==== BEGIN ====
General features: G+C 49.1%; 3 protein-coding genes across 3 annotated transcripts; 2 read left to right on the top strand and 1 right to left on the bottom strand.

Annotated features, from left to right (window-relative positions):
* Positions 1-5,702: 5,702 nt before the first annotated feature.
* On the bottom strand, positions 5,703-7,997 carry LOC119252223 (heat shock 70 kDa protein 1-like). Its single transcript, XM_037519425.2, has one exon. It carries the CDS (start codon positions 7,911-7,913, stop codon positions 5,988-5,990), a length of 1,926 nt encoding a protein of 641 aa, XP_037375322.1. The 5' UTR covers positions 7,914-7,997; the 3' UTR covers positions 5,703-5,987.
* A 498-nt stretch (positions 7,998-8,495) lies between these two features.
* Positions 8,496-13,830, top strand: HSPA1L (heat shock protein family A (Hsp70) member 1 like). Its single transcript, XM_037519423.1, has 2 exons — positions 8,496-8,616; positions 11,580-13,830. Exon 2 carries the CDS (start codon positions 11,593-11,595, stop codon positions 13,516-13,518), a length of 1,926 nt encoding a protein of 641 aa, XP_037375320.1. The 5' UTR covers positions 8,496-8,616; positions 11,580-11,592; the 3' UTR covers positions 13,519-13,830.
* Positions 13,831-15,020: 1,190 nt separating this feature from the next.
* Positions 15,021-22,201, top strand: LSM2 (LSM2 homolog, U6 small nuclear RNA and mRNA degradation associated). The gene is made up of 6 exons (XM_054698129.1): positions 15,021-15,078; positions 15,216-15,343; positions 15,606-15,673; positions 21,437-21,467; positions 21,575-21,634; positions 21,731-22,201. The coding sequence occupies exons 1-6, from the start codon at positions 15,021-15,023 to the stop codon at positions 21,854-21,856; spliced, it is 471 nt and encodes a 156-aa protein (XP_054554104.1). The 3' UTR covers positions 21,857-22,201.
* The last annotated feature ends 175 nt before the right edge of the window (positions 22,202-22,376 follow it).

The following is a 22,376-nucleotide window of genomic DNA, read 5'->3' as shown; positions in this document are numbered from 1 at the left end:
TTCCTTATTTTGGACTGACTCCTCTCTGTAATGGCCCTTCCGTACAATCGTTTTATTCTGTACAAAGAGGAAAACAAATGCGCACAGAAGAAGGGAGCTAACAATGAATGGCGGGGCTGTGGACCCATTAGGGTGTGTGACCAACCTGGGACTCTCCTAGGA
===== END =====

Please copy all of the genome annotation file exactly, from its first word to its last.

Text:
General features: G+C 49.1%; 3 protein-coding genes across 3 annotated transcripts; 2 read left to right on the top strand and 1 right to left on the bottom strand.

Annotated features, from left to right (window-relative positions):
* Positions 1-5,702: 5,702 nt before the first annotated feature.
* On the bottom strand, positions 5,703-7,997 carry LOC119252223 (heat shock 70 kDa protein 1-like). Its single transcript, XM_037519425.2, has one exon. It carries the CDS (start codon positions 7,911-7,913, stop codon positions 5,988-5,990), a length of 1,926 nt encoding a protein of 641 aa, XP_037375322.1. The 5' UTR covers positions 7,914-7,997; the 3' UTR covers positions 5,703-5,987.
* A 498-nt stretch (positions 7,998-8,495) lies between these two features.
* Positions 8,496-13,830, top strand: HSPA1L (heat shock protein family A (Hsp70) member 1 like). Its single transcript, XM_037519423.1, has 2 exons — positions 8,496-8,616; positions 11,580-13,830. Exon 2 carries the CDS (start codon positions 11,593-11,595, stop codon positions 13,516-13,518), a length of 1,926 nt encoding a protein of 641 aa, XP_037375320.1. The 5' UTR covers positions 8,496-8,616; positions 11,580-11,592; the 3' UTR covers positions 13,519-13,830.
* Positions 13,831-15,020: 1,190 nt separating this feature from the next.
* Positions 15,021-22,201, top strand: LSM2 (LSM2 homolog, U6 small nuclear RNA and mRNA degradation associated). The gene is made up of 6 exons (XM_054698129.1): positions 15,021-15,078; positions 15,216-15,343; positions 15,606-15,673; positions 21,437-21,467; positions 21,575-21,634; positions 21,731-22,201. The coding sequence occupies exons 1-6, from the start codon at positions 15,021-15,023 to the stop codon at positions 21,854-21,856; spliced, it is 471 nt and encodes a 156-aa protein (XP_054554104.1). The 3' UTR covers positions 21,857-22,201.
* The last annotated feature ends 175 nt before the right edge of the window (positions 22,202-22,376 follow it).

The following is a 22,376-nucleotide window of genomic DNA, read 5'->3' as shown; positions in this document are numbered from 1 at the left end:
TTCCTTATTTTGGACTGACTCCTCTCTGTAATGGCCCTTCCGTACAATCGTTTTATTCTGTACAAAGAGGAAAACAAATGCGCACAGAAGAAGGGAGCTAACAATGAATGGCGGGGCTGTGGACCCATTAGGGTGTGTGACCAACCTGGGACTCTCCTAGGA